Kybele Receives $2 Million Grant to Improve Neonatal Outcomes in Ghana

November 18, 2013

Kybele Inc., a Winston-Salem-based nonprofit organization dedicated to improving childbirth safety worldwide, has received a four-year, $2.175 million grant to improve neonatal outcomes in the African nation of Ghana.

The grant by the Children’s Investment Fund Foundation, awarded to Kybele in collaboration with the Seattle-based Program for Appropriate Technology in Health (PATH), will fund a project to address preventable maternal and newborn mortality that is commonplace in West Africa.

Kybele was founded in 2004 by Medge D. Owen, M.D., a professor of obstetrical and gynecological anesthesiology at Wake Forest Baptist Medical Center. She serves as the organization’s president and is the grant project director.

In Africa, approximately 12 percent of children die before their fifth birthday, a rate more than 17 times higher than in industrialized regions. Approximately half of these deaths occur during the first four weeks of life.

“The high level of neonatal loss is devastating,” Owen said. “Most of the deaths could be prevented with a few simple changes. Through this project we will introduce technology that is widely utilized in the United States to improve outcomes. A little can go a long way to give these babies a chance.”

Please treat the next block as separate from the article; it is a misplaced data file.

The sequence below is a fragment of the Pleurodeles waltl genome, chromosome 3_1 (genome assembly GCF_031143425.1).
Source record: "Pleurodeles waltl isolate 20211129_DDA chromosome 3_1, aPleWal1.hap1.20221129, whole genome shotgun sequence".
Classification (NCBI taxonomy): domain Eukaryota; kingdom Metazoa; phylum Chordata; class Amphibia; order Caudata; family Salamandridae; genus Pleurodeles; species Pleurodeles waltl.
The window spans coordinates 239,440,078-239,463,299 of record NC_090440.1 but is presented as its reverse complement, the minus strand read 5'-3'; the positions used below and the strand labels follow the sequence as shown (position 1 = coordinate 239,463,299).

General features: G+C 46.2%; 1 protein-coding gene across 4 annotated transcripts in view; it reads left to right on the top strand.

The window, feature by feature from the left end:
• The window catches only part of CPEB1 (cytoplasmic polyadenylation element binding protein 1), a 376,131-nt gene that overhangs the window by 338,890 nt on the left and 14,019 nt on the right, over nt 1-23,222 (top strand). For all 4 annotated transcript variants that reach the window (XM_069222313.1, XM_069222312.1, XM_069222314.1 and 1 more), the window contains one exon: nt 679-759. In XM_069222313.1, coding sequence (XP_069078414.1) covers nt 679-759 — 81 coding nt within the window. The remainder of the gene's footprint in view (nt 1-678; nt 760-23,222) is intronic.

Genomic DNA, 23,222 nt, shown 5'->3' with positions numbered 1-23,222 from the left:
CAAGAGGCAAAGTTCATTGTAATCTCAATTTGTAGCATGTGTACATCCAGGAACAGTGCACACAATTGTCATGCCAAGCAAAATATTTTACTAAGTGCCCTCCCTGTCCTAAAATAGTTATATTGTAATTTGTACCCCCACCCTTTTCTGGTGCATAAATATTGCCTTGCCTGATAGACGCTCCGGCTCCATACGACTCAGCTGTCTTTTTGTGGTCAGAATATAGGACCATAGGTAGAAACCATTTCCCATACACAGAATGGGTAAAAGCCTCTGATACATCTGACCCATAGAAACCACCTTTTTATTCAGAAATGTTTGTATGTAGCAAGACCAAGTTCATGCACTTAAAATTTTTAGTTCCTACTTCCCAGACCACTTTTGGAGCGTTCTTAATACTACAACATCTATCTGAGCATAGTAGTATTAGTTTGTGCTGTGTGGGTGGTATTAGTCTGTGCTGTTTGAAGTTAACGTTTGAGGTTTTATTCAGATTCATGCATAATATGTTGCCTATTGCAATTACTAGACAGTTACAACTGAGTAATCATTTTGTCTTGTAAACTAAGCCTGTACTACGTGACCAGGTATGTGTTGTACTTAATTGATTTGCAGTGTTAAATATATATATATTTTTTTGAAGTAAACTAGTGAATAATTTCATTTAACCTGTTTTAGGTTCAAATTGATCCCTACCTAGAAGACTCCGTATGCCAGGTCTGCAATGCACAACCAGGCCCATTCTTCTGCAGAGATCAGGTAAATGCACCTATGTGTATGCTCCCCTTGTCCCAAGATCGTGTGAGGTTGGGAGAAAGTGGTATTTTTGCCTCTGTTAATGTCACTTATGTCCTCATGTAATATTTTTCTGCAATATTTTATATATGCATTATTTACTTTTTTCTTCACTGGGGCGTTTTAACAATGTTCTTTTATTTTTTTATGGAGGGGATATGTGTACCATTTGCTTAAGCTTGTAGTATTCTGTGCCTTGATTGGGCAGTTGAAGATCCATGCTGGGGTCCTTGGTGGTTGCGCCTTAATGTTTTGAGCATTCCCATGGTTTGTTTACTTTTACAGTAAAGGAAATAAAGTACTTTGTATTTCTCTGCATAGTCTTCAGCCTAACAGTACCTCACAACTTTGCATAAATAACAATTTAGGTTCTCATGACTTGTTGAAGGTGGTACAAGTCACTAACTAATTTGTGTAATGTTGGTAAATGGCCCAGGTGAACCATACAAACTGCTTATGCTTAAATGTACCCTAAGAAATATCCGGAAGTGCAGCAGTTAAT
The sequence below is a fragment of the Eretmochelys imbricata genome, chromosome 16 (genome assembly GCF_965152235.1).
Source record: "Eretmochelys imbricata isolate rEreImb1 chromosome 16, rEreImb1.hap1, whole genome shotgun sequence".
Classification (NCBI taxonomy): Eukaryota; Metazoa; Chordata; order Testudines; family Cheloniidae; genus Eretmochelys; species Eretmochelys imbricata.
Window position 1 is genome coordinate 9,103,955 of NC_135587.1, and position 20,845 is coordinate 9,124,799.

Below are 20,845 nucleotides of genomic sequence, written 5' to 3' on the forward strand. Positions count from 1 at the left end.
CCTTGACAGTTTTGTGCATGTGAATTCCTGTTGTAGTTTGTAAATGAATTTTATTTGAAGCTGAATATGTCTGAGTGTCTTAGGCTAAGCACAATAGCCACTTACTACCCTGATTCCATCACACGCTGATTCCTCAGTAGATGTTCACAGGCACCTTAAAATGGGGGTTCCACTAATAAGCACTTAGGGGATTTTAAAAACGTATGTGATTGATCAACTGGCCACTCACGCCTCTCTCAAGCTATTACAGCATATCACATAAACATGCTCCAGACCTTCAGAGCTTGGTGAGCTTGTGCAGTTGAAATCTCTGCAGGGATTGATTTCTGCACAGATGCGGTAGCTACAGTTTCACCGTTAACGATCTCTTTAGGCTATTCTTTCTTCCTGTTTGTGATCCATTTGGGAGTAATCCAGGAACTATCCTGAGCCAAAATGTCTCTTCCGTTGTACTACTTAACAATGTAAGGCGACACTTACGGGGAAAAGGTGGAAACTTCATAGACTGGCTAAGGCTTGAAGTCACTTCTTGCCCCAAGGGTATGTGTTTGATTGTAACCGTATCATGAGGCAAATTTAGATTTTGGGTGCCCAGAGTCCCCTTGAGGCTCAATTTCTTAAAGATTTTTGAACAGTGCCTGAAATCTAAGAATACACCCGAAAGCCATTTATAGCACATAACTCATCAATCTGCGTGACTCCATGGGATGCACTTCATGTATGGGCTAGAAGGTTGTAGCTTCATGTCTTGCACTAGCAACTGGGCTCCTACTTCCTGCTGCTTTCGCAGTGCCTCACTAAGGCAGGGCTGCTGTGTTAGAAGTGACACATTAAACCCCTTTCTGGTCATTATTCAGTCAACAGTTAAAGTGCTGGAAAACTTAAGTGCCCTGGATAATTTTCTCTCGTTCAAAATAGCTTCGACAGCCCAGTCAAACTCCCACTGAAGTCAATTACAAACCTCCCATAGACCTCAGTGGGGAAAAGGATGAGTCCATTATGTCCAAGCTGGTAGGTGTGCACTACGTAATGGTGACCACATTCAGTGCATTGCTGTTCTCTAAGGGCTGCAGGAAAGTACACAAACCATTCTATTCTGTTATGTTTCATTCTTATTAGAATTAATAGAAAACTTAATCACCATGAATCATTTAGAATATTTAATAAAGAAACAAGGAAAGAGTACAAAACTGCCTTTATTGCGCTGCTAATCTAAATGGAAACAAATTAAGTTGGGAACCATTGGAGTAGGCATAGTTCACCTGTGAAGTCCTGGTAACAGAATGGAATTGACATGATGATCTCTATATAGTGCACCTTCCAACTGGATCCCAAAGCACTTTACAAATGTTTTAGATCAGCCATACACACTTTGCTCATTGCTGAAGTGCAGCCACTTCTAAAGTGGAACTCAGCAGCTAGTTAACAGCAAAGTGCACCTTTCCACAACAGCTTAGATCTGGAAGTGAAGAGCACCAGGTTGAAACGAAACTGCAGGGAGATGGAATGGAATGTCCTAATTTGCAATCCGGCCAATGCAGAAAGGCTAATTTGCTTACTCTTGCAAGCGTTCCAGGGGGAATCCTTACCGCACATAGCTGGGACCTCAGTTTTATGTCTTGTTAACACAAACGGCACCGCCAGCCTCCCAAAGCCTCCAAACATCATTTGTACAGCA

Kybele will build upon six years of experience in Ghana to lead the establishment of three Centers of Excellence strategically placed throughout the country, which will serve as training sites for physicians and midwives. The project’s key strategy is to ensure long-term technical competency by improving the clinical skills of health care professionals, identifying and nurturing local champions who will serve as role models and coaches for clinicians around the country, improving hospital standards and protocols and developing a rigorous system of continuous quality improvement to ensure sustained impact over time.

“This project is unique because it uses a multidisciplinary, team-oriented approach and blends hands-on clinical training with leadership development and quality improvement,” Owen said. “In addition, our team is acclimated to medical and cultural conditions in Ghana, making it easier to establish a true partnership with the local physicians and nurses. The results to date have been pretty amazing.”

The project will include faculty members from Wake Forest School of Medicine and the medical schools at Duke and UNC-Chapel Hill. Four times a year, Kybele will send teams of neonatologists, obstetricians, obstetric anesthesiologists, midwives and organizational experts to Ghana to provide training and support at the three Centers of Excellence.

Also, Kybele has entered into a partnership with the Office of Global Health at Wake Forest Baptist Medical Center. Under this agreement, the two entities will collaborate on global health and wellness activities, work to improve health care safety and offer educational and training opportunities to clinicians and students at Wake Forest Baptist and other U.S. institutions.

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